# Homework Help: Summing Waves Using Complex Notation

1. Nov 20, 2009

### cpmiller

1. The problem statement, all variables and given/known data

Carry out the addition of two waves Ψ=Ψ12 where
Ψ1 = Asin[(k+δk)x - (w+δw)t]
Ψ2 = Acos[(k-δk)x - (w-δw)t]
by means of the complex-number representation and interpret the result.
(Hint: You may find it convenient to rewrite the sine as a cosine by introducing a phase shift in the argument.

2. Relevant equations

Re{e (iΘ) } = cos Θ = [e (iΘ) + e (-iΘ) ]/2
Im{e (iΘ) } = sin Θ = [e (iΘ) - e (-iΘ) ]/(2i)

3. The attempt at a solution

I rewrote Ψ1 using a Pi/2 as a phase shift. So I got

Ψ1 = Acos[(k+δk)x - (w+δw)t + (Pi/2)]

Then I applied the above relevant equation for cosine being the real part of the complex equation to get
Ψ1 = A Re{e i[(k+δk)x - (w+δw)t + (Pi/2)] }
Ψ2 = A Re{e i[(k-δk)x - (w-δw)t] }

So summing yields:

Ψ12 = A Re{ei[(k+δk)x - (w+δw)t + (Pi/2)] + ei[(k-δk)x - (w-δw)t] }

Pulling out the like terms of eikx and e-iwt yields:

Ψ = A Re { [e i[δkx - δwt + Pi/2] + e-i[δkx - δwt] * ei(kx-wt) }

"Simplifiying" yields:

Ψ = A Re { [eiPi/2 * ei[δkx - δwt]+ e-i[δkx - δwt]] * ei(kx-wt) }

So we have

Ψ = A Re { [-e i[δkx - δwt] + e -i[δkx - δwt] ] * e i(kx-wt) }

Now I'm not sure what to do with the part in the bolded brackets. I could call it 2i Sin (δkx - δwt) which would be an imaginary part, so taking the real value of an imaginary part yields 0. Which would physically mean that my waves would destructively interfere, but I'm not sure that I can stick the 2i in like that. I wouldn't have a problem putting a 2 in, but I'm not sure if it's okay to multiply by i, or if I need to have the i already there.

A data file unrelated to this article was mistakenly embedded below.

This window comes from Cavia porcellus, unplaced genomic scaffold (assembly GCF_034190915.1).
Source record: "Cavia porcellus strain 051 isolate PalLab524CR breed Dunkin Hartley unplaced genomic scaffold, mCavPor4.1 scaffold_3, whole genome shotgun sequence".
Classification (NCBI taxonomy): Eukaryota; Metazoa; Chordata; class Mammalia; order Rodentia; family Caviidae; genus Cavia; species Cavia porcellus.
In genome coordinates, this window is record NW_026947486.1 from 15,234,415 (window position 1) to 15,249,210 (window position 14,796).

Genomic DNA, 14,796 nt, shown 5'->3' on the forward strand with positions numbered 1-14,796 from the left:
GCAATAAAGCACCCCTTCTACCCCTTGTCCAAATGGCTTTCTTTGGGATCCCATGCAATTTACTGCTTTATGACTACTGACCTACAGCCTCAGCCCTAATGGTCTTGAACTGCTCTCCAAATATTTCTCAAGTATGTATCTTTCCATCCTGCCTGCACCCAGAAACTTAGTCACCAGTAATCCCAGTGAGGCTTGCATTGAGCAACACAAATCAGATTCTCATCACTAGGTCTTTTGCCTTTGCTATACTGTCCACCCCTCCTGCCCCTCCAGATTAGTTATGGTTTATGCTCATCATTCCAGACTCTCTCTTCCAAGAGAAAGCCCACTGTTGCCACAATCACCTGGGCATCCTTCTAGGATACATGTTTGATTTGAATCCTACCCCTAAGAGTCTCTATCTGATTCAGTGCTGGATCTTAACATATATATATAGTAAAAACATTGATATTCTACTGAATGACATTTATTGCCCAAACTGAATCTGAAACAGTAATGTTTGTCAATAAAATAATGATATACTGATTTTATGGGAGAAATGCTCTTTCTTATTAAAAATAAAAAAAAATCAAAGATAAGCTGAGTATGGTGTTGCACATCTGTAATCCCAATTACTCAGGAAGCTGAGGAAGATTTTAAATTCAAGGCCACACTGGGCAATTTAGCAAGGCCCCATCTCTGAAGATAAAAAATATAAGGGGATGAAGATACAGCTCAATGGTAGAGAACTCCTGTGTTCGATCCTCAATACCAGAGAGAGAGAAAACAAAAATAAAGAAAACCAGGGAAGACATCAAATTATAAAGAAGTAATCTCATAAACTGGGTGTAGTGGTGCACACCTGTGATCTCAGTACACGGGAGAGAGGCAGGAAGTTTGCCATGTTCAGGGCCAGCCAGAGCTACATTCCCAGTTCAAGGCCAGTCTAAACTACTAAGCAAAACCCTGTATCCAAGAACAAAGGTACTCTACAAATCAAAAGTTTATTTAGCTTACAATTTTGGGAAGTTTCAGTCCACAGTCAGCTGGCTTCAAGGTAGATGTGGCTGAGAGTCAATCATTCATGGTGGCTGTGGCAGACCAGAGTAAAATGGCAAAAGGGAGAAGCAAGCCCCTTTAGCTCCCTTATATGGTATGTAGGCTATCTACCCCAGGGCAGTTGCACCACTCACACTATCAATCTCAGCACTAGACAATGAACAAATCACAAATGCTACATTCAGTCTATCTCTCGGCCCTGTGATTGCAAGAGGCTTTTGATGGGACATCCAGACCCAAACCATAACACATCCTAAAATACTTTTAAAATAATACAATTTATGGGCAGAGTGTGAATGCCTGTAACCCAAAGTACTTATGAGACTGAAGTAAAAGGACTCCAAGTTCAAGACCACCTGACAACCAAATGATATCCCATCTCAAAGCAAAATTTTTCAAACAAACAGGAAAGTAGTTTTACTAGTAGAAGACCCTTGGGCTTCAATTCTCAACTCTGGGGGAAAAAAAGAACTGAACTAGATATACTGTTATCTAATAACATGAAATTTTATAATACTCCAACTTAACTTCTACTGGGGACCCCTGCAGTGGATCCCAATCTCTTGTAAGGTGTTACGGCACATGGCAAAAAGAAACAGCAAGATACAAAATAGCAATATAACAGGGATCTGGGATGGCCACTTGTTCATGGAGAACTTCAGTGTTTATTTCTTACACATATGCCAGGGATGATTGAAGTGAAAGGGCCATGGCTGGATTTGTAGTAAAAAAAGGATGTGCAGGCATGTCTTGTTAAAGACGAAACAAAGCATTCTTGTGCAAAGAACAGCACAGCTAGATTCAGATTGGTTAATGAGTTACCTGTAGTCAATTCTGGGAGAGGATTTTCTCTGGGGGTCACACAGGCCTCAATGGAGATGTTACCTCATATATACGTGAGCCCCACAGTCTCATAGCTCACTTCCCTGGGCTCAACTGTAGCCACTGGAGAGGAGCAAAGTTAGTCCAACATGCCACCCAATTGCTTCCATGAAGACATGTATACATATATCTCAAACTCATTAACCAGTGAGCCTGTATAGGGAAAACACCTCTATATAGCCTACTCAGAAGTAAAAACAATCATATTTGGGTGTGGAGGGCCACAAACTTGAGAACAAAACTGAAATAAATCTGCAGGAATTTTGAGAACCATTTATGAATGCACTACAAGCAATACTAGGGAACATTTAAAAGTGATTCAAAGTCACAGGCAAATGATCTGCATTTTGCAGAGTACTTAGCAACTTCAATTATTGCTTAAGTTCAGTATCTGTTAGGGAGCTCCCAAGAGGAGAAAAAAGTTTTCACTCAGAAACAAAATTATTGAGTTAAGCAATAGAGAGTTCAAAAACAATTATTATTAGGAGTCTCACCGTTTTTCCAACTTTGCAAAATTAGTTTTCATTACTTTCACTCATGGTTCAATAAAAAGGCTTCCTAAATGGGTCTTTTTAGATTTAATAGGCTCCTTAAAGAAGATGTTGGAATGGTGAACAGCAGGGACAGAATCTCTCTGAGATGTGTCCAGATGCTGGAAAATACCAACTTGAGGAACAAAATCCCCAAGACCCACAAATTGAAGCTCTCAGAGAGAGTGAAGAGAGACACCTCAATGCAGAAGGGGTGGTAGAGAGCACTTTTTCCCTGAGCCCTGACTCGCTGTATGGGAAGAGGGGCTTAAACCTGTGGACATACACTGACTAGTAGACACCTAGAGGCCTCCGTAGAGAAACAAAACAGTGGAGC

Thanks for wading through all this algebra with me!

Last edited: Nov 21, 2009
2. Nov 20, 2009

### tiny-tim

Welcome to PF!

Hi cpmiller! Welcome to PF!

(try using the X2 tag just above the Reply box )
No, Re {[iB] ei(kx-wt)} ≠ Re {[iB]} Re {ei(kx-wt)}

3. Nov 21, 2009

### cpmiller

Re: Welcome to PF!

Thanks for the response I went back and used your suggestion to try to make my original post a bit more "user friendly." Your answer helped a lot and I managed to figure the problem out this morning!

4. Nov 21, 2009

### tiny-tim

ooh, that's neat! :tongue2:

Please accept this present of a pi and an omega for future efforts: π ω